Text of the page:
The Cronut Chronicles - Part 1

The Cronut Chronicles - Part 1
First tests and attempts to conquer the cronut...

The cronut, it seems, is taking the pastry world by storm. Created by celebrated pastry chef Dominique Ansel at his eponymous bakery in New York (Soho) this May, the lines have been astronomical as demand for the cronut reaches a near frenzy. The bakery sells out just minutes after opening, limits the amount a customer can buy, and bakeries around the country and the world are desperately trying to copy the product to cash in on the fad (Ansel has even copyrighted the cronut name to stop knockoffs from cashing in on his pastry genius.). Now, while I was in NYC this July, I had no desire to wait hours in line for a cronut, so I visited the bakery later in the day, ate some delectable treats while I was there, and thought it would be a fun challenge to see if I could create the cronut at home. It took Dominique Ansel (professional pastry God) 10 recipe attempts before he perfected the cronut, so I knew this wouldn't be a one time attempt, but rather, a series of tests, and a chance to sharpen my own pastry skills and knowledge.

The cronut has its name because it is a hybrid croissant and donut. So I figured test one would be to simply cut and fry croissant dough. I make croissants enough (check out my croissant recipe here) that I knew I had a reliable dough for this first test. I wasn't expecting success, I knew it couldn't be as easy as simply frying croissant cutouts, but I figured it was good to see the starting point so I'd know which factors I wanted to mess with. 

Fried croissant dough plain...
And covered in powdered sugar.

The first thing I noticed was the severe lack of puff, and that my cut edges browned way faster than the exposed dough. This gave me my first proof that the laminated fat in the cronut dough shouldn't be all butter. With butter's low burning point, it seemed to seal the edges. Nevertheless, the pastry was still delicious, albeit rather dense. This density also made me question whether or not the starting dough should be regular croissant dough. I had seen knock-off recipes that were getting decent results laminating yeast donut dough. I thought there might be something to playing with the base dough as well.

My next attempt happened in Philadelphia. I was visiting my friend Steph for a cooking weekend and we decided to bust into these cronuts together, testing 2 doughs and two fat combos for 4 different versions. We used her base croissant dough (similar to mine, but without the wheat flour and always using malt syrup) and a yeast donut dough, and laminated half of each with a butter/shortening blend and a margarine/shortening blend.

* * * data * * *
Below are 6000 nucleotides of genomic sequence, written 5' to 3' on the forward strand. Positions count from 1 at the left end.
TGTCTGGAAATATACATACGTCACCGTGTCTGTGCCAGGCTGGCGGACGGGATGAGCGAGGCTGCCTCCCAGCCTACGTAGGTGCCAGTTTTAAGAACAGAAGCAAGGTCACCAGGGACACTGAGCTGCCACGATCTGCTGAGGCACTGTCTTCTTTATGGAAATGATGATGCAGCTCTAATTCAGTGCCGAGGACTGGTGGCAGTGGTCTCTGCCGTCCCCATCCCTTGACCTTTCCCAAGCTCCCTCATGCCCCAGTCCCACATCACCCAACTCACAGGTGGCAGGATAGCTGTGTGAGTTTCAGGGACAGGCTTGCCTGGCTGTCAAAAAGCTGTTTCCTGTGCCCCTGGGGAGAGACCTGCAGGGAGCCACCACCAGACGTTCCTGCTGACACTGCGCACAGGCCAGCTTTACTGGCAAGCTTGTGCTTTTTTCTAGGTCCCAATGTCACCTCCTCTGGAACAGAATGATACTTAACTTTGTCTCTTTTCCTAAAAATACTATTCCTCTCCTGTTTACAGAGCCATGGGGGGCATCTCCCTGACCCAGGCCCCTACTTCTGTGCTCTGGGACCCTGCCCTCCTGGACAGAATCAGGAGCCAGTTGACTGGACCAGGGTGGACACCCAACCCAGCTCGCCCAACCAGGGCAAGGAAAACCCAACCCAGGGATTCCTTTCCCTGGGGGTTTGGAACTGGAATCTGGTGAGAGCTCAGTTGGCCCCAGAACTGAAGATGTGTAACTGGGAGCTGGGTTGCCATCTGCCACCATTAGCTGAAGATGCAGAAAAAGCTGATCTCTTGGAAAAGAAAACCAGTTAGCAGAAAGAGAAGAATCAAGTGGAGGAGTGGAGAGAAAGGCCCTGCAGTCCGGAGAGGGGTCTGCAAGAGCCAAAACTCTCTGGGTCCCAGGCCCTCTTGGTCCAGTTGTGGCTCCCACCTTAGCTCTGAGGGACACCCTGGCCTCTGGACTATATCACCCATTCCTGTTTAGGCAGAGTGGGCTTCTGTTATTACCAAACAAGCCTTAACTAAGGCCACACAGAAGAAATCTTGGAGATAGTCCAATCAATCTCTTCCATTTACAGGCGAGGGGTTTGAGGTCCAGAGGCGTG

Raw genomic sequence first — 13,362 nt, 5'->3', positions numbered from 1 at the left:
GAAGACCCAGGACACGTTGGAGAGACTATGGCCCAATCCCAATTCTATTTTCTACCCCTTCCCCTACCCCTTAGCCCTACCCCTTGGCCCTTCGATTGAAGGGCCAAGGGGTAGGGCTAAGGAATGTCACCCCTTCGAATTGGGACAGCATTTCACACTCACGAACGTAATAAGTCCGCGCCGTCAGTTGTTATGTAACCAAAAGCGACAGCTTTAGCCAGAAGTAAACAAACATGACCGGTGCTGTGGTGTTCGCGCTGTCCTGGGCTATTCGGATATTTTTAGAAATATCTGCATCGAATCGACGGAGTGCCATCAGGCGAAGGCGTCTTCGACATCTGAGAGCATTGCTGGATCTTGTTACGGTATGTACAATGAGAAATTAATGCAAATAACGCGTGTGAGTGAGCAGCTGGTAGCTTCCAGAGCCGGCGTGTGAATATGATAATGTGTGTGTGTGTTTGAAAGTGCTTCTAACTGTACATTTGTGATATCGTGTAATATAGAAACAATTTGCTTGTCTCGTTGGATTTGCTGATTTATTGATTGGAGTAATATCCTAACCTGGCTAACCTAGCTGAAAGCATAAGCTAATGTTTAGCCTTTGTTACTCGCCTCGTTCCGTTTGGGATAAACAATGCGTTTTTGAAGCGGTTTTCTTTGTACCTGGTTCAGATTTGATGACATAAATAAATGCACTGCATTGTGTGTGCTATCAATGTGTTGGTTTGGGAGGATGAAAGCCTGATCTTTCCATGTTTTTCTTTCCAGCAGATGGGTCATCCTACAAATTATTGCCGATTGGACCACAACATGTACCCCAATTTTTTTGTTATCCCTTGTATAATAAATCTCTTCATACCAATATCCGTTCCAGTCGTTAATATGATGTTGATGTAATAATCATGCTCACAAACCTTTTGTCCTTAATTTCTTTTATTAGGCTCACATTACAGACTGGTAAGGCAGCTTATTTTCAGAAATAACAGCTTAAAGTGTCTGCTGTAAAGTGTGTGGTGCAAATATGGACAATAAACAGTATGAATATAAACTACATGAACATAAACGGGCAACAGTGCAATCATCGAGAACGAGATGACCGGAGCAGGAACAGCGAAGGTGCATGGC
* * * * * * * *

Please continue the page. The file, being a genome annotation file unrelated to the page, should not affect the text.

Our test butter/margarine blocks
Donut dough on left, croissant on right

Our four test versions

We got all the combos working, and started our tests. We made the doughs, laminated them, cut the rounds, then placed on trays to proof for a few hours before we fried. We froze some and fried them the next day as well. In the end results, we liked both donut dough batches better than the croissant dough, but there were some missteps in our attempt.

First, as we worked and laminated our doughs, we had a lot of seepage issues, the longer we worked the warmer our cooking space got. The donut dough, being softer than the croissant dough, was by far easier to laminate as the fat heated up, we were both more successful at handling that dough, even though we are both experienced croissant makers. Also, during the frying, as the butter seeped and burned into the oil, we were probably frying too hot. And lastly, even our best results had a cakey interior, rather than flaky layers.

We were close, and again the results were absolutely delicious (how bad can fried dough be?) but we weren't there yet. I was determined to get this right.

4 test versions fried. The 2 on the right were both the donut doughs.

Glazed and filled with pastry cream. Looking pretty good. We were definitely on the right track.

I returned home ready to kick the cronut's butt, but as I worked, I saw some trends emerging....

Following the same procedure of making dough, laminating, cutting, proofing, then frying, I was consistently getting a cakey interior.

They also weren't puffing they way I wanted.
Also, after proofing, the cronuts were very delicate and would get squashed, rise sideways, or dented from even the gentlest handling.

This was going on with both dough types.

So I pulled an unproofed cronut out of the freezer and dropped it directly into the hot oil.
It was a revelation! Cue the angelic singing, slow-motion close-up and begin cheering. The cronuts were finally puffing, rising straight up, the laminated layers were holding better, and I got my best looking results so far.

Pulled directly from the freezer into the fryer.

Top view, how pretty!
My excitement was short lived though. While I had made a gorgeous cronut, when I cut into it, I found the interiors were still raw. You couldn't fry a cronut from frozen stage and get the insides completely cooked before it burned.

So, two steps forward and one step back, but at least I had learned. "Next time," I told myself, "I'll have the cronut conquered."

To be continued....

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